Saturday, April 13, 2013

My Most Nostalgic Nightmares

Spring for me is a great time to revisit a lot of works that I've grown fond of over my short lifetime.  Maybe it's the state of transition, much like autumn, that makes me nostalgic, or maybe it's the spring-cleaning inventory that one does that let's me see what I have amassed over the years; and beyond that, what is worth reliving as an almost anniversary.  So: Dylan Dog.
Dylan Dog was admittedly a pretty late entry to my cannon, but for some reason i feel like I've spent my whole life with him.  I can't tell if it's just me, but I would venture to guess, based on the worldwide success of the Italian comic, that quite a few others have shared in my experience.  Unfortunately, English-only readers have had to settle for a measly six issue miniseries plus single special issue published by Dark Horse Publishing in the US.  Not that I am complaining, as the collected edition still clocks in at a respectable 680 pages, but Italian fans were treated to over 300 issues!  Granted, I'm not a huge fan of overly-long running serials (in fact, I would rather take a short, strong, finite story over an ongoing series in most cases), but every time I close this book I can't help but want to read more, and despite being set in London, I haven't been able to find any other English language issues being published even in the UK, though I would love to be proven wrong in that reguard.
To give a quick description of the book, Dylan Dog is a nightmare investigator.  Though mentioned only briefly in the English language version (as again, there are only seven out of 300+ issues), Dylan Dog was once a member of Scotland Yard, and though he is now a private contractor, he is often aided by, or himself aides, Inspector Bloch, his former superior in his previous post.  Bloch functions as a rational father-figure, though he is never one to completely disreguard Dylan's supernatural theories or explanations.  Rather, he acts as a starting point for the reader into the more fact or proceedural-based issues within some of the individual cases.  It's through him that we often learn about what is really going on in the concrete sense, and he often acts as a springboard for Dylan's more far-fetched speculations, even moreso sometimes than Dylan's own assistant Groucho (changed to Felix in the English language adaptation, due to a conflict with the estate of Groucho Marx, complete with alterations to remove the character's signature mustache).  If Bloch functions as the rational father character, then Groucho does his best impersination of the comic relief, though his inexhaustable jokes wear on even the characters themselves, while still managing to squeak out a few chuckles from the reader.  The character itself is almost a running joke, as he is on more than a few occassions always there in the nick of time to throw our hero a revolver, saving his life (much like Hellboy always falling through floors, and Adèle Blanc-Sec's consistantly, similarly bearded men).
An altogether not wholly original concept, Dylan Dog manages to stand out on the merit of it's protagonist.  Instead of taking itself too seriously, the stories have a kind of natural comedy to them, and they almost distance themselves from their subject matter; it feels like for every story that is centered around an actual case he is hired for, there are two more that are based on happenstance, and the character is merely a passanger along with the reader.  There are countless pop culture references, from the theme from Ghostbusters in the background, to even the appearance of Dylan himself, admitted to be based on the likeness of actor Rupert Everett.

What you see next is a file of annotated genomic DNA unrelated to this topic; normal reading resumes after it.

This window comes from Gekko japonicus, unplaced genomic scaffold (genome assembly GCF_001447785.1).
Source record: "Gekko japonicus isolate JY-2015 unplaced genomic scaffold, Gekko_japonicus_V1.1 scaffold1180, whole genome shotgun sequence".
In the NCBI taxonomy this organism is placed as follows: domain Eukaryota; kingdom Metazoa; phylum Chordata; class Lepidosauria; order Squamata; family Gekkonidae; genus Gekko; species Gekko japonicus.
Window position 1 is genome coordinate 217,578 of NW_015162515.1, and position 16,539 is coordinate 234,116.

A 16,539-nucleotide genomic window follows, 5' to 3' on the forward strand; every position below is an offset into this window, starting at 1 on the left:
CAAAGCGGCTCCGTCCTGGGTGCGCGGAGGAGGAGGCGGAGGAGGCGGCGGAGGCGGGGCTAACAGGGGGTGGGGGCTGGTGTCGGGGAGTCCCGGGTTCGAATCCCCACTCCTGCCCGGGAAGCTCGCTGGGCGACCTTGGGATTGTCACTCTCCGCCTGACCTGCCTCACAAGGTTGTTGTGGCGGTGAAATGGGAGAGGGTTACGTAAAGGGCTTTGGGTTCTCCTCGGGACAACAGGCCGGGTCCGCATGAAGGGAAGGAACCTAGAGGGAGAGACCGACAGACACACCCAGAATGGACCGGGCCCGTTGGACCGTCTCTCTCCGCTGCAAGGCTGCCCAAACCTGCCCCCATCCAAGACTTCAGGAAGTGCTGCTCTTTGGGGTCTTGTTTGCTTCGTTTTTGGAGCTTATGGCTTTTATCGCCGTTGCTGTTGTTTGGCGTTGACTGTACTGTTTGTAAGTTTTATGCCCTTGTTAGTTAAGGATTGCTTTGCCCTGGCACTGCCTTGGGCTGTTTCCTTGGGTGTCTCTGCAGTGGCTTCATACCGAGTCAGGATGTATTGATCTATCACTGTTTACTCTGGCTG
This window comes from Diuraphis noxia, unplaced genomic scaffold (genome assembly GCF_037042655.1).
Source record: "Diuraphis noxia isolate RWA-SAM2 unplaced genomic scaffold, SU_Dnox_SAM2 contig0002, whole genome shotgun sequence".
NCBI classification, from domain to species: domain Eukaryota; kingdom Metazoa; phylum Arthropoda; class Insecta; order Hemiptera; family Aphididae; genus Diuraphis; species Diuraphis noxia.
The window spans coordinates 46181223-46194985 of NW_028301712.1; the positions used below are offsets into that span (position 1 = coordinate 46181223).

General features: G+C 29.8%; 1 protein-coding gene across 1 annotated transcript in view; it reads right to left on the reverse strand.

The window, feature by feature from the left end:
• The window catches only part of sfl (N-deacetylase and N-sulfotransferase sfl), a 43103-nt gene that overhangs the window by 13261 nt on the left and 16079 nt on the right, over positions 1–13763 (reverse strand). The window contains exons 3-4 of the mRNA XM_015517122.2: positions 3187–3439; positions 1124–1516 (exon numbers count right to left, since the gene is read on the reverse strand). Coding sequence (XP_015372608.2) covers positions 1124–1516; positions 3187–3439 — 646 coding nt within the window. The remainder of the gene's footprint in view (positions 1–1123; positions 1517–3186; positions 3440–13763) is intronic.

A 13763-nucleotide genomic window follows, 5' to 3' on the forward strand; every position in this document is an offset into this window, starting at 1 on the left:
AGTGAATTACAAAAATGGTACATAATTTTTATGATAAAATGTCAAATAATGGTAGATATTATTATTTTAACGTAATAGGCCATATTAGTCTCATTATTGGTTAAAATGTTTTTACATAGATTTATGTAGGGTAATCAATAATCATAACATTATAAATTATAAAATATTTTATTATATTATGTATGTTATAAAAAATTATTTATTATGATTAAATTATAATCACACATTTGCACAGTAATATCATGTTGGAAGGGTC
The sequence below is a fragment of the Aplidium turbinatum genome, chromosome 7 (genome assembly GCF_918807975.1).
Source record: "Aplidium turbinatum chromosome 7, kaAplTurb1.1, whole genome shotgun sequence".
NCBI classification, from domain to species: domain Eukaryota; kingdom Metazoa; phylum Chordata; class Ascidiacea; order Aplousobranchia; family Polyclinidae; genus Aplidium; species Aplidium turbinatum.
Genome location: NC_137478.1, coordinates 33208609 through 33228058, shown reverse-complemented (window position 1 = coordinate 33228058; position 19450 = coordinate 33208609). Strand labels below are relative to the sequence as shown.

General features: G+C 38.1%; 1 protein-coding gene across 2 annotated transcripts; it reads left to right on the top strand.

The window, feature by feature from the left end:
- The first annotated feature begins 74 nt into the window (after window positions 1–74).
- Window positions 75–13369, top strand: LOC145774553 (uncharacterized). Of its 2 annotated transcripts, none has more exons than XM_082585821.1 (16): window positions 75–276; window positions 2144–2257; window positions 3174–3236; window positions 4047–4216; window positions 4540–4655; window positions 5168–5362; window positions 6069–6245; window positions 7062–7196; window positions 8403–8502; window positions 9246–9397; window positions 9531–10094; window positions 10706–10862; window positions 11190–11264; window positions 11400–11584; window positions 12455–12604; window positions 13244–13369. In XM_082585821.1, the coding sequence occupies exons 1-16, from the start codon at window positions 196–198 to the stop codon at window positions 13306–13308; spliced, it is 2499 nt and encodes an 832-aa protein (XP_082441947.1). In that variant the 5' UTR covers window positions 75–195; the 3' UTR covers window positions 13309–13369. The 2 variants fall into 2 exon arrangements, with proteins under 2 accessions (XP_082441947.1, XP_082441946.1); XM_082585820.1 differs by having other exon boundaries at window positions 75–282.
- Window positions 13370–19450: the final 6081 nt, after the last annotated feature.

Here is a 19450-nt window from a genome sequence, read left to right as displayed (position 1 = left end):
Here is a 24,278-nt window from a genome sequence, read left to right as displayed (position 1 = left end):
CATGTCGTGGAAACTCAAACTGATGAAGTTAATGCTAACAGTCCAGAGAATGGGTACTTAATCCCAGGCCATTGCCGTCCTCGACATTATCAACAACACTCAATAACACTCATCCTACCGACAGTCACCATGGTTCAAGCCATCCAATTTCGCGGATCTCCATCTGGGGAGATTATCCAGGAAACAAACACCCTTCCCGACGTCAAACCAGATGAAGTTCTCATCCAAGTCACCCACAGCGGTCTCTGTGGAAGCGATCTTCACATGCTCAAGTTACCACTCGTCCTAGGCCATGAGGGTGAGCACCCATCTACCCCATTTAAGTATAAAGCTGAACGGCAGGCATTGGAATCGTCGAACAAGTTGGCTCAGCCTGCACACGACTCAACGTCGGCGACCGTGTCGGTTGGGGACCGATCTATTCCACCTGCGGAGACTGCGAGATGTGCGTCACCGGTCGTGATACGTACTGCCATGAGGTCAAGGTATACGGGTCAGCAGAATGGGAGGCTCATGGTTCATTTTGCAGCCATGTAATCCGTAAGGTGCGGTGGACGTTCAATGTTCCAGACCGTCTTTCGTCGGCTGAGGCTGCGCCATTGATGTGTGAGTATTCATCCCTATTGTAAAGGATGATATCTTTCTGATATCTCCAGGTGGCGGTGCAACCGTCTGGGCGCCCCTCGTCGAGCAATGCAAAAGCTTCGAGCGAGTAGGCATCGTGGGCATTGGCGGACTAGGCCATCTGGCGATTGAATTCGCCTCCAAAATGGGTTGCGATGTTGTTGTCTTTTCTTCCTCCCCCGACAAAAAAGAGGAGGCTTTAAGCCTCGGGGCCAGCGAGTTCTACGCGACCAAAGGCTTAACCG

Dylan is a hopeless romantic, and like Chekov's gun, if a woman is introduced, Dylan is almost certain to fall in love with her, further complicating things beyond their already convaluted meanderings.  This sense of romance, perhaps is what makes me hold Dylan Dog in such a nostalgic light.  There are hintings of his past and a sense of melancholy and lonliness in his otherwise mundane demeanor, and despite their unwavering, almost casual violence, his tales have a lightness to them that invites the reader back time and time again.  Though there is some carryover between stories, they remain largely stand-alone episodes, and perhaps that's what is so inviting as well.  As much as I love them, I can always skip over stories like Morgana, which, admittedly can give me quite a headache if I'm not in the mood for it.

If you're a fan of any of the other stuff I have mentioned, I would say to give this one a try as well.  For me, Dylan Dog sits at the same table as Adèle Blanc-Sec and Hellboy, with a place card reading "Pulp-Horror Plus".  Each has the excellent ability to transcend genre conventions and become cultural icons in their own respective decades and countries, and all have become inspirations for films based on thier exploits (in fact, Cemetary Man was based on another novel by Dylan Dog creator Tiziano Sclavi and starred none other than Rupert Everett).  To be totally honest, I couldn't make it past the first five or ten minutes of Dylan Dog: Dead Of Night.  From what i saw, it shared almost no similarities aside from a name and a red shirt, and I don't think I missed too much.  Either way, as is almost always the case with cultural icons in comics, skip the film, read this book.

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